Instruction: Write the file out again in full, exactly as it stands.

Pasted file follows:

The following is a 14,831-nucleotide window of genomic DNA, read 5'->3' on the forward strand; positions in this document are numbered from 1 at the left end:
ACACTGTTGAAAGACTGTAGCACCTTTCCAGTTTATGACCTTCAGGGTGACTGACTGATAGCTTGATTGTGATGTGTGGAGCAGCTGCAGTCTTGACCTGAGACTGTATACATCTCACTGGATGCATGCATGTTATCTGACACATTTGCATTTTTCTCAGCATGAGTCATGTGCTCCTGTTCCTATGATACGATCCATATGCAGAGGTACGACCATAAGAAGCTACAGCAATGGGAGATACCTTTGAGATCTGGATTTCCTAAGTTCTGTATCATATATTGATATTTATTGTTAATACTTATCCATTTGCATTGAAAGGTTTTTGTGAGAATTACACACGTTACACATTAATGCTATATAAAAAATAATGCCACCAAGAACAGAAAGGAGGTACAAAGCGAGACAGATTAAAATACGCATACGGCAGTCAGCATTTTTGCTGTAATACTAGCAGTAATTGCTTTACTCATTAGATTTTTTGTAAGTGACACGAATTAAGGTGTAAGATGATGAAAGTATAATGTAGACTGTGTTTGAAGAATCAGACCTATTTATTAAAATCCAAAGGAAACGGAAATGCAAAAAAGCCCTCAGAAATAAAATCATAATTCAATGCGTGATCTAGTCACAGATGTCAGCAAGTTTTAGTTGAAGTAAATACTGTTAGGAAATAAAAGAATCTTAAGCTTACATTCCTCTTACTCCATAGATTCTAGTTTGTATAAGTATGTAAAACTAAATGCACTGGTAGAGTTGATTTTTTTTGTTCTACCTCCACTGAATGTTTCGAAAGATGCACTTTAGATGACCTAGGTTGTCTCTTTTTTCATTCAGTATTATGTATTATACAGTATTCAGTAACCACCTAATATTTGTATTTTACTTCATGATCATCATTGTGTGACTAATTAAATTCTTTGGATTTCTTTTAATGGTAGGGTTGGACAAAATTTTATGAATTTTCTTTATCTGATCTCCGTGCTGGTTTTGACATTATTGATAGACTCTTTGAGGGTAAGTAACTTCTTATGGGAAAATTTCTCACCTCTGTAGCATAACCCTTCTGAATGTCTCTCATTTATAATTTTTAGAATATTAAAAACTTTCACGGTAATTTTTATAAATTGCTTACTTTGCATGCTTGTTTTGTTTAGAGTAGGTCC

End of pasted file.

The following is a 14,831-nucleotide window of genomic DNA, read 5'->3' on the forward strand; positions in this document are numbered from 1 at the left end:
ACACTGTTGAAAGACTGTAGCACCTTTCCAGTTTATGACCTTCAGGGTGACTGACTGATAGCTTGATTGTGATGTGTGGAGCAGCTGCAGTCTTGACCTGAGACTGTATACATCTCACTGGATGCATGCATGTTATCTGACACATTTGCATTTTTCTCAGCATGAGTCATGTGCTCCTGTTCCTATGATACGATCCATATGCAGAGGTACGACCATAAGAAGCTACAGCAATGGGAGATACCTTTGAGATCTGGATTTCCTAAGTTCTGTATCATATATTGATATTTATTGTTAATACTTATCCATTTGCATTGAAAGGTTTTTGTGAGAATTACACACGTTACACATTAATGCTATATAAAAAATAATGCCACCAAGAACAGAAAGGAGGTACAAAGCGAGACAGATTAAAATACGCATACGGCAGTCAGCATTTTTGCTGTAATACTAGCAGTAATTGCTTTACTCATTAGATTTTTTGTAAGTGACACGAATTAAGGTGTAAGATGATGAAAGTATAATGTAGACTGTGTTTGAAGAATCAGACCTATTTATTAAAATCCAAAGGAAACGGAAATGCAAAAAAGCCCTCAGAAATAAAATCATAATTCAATGCGTGATCTAGTCACAGATGTCAGCAAGTTTTAGTTGAAGTAAATACTGTTAGGAAATAAAAGAATCTTAAGCTTACATTCCTCTTACTCCATAGATTCTAGTTTGTATAAGTATGTAAAACTAAATGCACTGGTAGAGTTGATTTTTTTTGTTCTACCTCCACTGAATGTTTCGAAAGATGCACTTTAGATGACCTAGGTTGTCTCTTTTTTCATTCAGTATTATGTATTATACAGTATTCAGTAACCACCTAATATTTGTATTTTACTTCATGATCATCATTGTGTGACTAATTAAATTCTTTGGATTTCTTTTAATGGTAGGGTTGGACAAAATTTTATGAATTTTCTTTATCTGATCTCCGTGCTGGTTTTGACATTATTGATAGACTCTTTGAGGGTAAGTAACTTCTTATGGGAAAATTTCTCACCTCTGTAGCATAACCCTTCTGAATGTCTCTCATTTATAATTTTTAGAATATTAAAAACTTTCACGGTAATTTTTATAAATTGCTTACTTTGCATGCTTGTTTTGTTTAGAGTAGGTCC